Giving Up Respectability for Lent (Mk. 10.42-44)

Jeremy Rutledge, Circular Congregational Church

February 11, 2018


In the photo

he walks

and hollers

one hand


the other


a drum.


He is not


we walk

with him

but he is


of a kind.


For years

he spoke



and prayed

on the streets

of our city

in the field


our brother fell


the church

of our Charleston



Now he joins

his music

to the song

of the ancestors

whose voices

were always

at his back.


He was more

in tune

with these


than the

measured beats

of convention

and he did not


the status quo

but something

more sacred.


The old poet wrote,

“If a man does not

keep pace

with his companions,

perhaps it is because

he hears a different


Let him step

to the music

which he hears,

however measured

or far away.”[1]


Our brother

not only heard

a different drummer

he was

a different drummer

and the memory

of his life

still beats

for freedom.


Rest in power,


You walked



This morning we gather for Mardi Gras Sunday, which is a time we are meant to celebrate and sing and join a frivolous parade before we begin the contemplative season of Lent. It’s a Sunday we look forward to every year because it is more fun than other Sundays. We dance. We wear paper crowns. We throw beads. And we’ve done those things today. But we also begin by naming that for some of us the service feels a little like a second line, a New Orleans-style funeral for our brother, Muhiyyidin. We learned just this week of his death in New Orleans. And we have been grieving deeply for this man, who was the voice of the Black Lives Matter movement in greater Charleston. Muhiyiddin was a friend to many of us, and he was no stranger to this place.

We remember him at the back of the sanctuary talking to James Cone. We remember him upstairs in the Wingard Room leading a drum circle. We remember him talking with us in the churchyard, telling truths in the presence of the ancestors. And, of course, we remember walking with him in parades. Standing with him at protests. Hearing him speak, voice full of anguish, anger, compassion, and clarity. He had a message. And let’s be clear that not everyone wanted to hear it.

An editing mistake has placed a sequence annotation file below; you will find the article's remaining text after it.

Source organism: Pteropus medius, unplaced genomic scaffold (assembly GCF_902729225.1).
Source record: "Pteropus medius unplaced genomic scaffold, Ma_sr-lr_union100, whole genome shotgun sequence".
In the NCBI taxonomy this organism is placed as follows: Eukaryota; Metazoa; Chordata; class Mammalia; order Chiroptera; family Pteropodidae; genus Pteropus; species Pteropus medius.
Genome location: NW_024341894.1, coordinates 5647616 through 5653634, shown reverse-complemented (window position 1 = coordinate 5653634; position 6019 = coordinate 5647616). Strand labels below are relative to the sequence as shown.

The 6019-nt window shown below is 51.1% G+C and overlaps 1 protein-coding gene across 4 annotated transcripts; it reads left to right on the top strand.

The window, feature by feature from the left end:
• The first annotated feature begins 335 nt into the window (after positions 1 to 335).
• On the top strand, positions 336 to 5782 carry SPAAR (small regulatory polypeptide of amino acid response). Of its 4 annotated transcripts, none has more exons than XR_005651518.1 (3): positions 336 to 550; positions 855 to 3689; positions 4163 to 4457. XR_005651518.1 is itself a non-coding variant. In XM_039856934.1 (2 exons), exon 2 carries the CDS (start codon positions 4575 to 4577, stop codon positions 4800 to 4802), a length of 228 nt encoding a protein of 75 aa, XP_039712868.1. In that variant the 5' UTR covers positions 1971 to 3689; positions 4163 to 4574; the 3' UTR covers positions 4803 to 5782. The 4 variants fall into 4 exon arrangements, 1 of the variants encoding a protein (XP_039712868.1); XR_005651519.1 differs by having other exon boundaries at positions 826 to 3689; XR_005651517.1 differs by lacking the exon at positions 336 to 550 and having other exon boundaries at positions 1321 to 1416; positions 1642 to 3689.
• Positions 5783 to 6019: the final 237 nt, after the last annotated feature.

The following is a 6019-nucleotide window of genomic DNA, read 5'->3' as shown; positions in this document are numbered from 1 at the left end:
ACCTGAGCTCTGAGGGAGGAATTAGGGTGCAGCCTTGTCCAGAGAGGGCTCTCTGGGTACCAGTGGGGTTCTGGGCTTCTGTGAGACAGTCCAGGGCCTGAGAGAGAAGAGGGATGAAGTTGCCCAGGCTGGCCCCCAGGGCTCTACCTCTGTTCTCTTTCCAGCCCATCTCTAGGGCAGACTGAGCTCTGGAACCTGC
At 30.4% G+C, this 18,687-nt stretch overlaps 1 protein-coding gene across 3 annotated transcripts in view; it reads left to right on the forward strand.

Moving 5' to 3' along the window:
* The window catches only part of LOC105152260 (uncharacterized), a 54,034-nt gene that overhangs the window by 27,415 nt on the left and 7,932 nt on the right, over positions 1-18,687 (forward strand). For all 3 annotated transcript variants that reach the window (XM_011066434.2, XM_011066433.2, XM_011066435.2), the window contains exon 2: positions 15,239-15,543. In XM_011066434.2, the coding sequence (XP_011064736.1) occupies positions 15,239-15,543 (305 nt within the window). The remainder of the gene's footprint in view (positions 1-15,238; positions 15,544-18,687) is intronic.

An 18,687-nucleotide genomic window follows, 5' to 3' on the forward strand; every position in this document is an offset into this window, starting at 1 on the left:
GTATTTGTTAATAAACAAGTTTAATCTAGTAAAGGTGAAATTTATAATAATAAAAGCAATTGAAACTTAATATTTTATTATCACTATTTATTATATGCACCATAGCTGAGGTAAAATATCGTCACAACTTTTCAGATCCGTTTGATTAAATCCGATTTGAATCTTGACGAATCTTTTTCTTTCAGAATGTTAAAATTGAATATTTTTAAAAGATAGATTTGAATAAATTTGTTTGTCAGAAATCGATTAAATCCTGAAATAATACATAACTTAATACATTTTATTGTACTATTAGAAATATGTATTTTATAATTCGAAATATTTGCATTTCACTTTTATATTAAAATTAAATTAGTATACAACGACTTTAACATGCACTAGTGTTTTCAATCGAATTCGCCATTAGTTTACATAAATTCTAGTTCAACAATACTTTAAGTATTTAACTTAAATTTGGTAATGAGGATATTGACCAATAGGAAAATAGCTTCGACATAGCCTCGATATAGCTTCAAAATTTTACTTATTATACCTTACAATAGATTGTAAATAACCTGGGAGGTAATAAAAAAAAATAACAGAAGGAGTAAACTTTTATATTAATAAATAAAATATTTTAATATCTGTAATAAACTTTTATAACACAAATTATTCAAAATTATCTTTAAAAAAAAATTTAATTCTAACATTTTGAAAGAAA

The Black Lives Matter message has never been respectable to the status quo. And it makes little difference whether it was Colin Kaepernick taking a knee or Muhiyyidn d’Baha picking up a bullhorn, the pushback to the Movement for Black Lives has been fierce. But someone once said that prophets are never honored in their own homes. And to take the side of the suffering has never been respectable. So as we remember our brother, let’s remember and celebrate that he was not interested in being respectable. He was interested in more than that.

This fits well within the context of our jazz service because the music we are listening to this morning is not respectable music. In her novel Jazz, Toni Morrison calls it lowdown music. Jazz played songs “that used to start in the head and filled the heart [and] dropped on down. . .Lower and lower, until the music was so lowdown you had to shut your windows and just suffer the summer sweat. . .”[2] Jazz got people moving, it was the music of all their lived experiences improvised into a song so visceral and true that you felt it in your limbs. It was an embodied song. It contained within it all the spirituals and the blues, but also the present moment, for jazz always responds to where it is, and so no jazz performance is like the last one because no day is like the last one. It’s the same with us this Mardi Gras Sunday. Today’s music has some blues in it for our brother. And something cathartic and inspired.

Muhiyyidin was a rabble-rouser. He was a troublemaker. He was an agitator. But those aren’t my words about him. Those are Martin Luther King’s words about Jesus. For every prophet that comes home gets called those things. King certainly knew it. And he spoke of it in one of his last sermons, “The Drum Major Instinct,” delivered just two months before he died. You may be familiar with that sermon, but if you are not, I commend to you a collection of King’s writings entitled The Radical King, edited by Cornel West. The book is a beautiful volume of the least respectable things King ever said. If you read it, you will hear a brother marching to the beat of his own drum, which is what he was talking about in the sermon.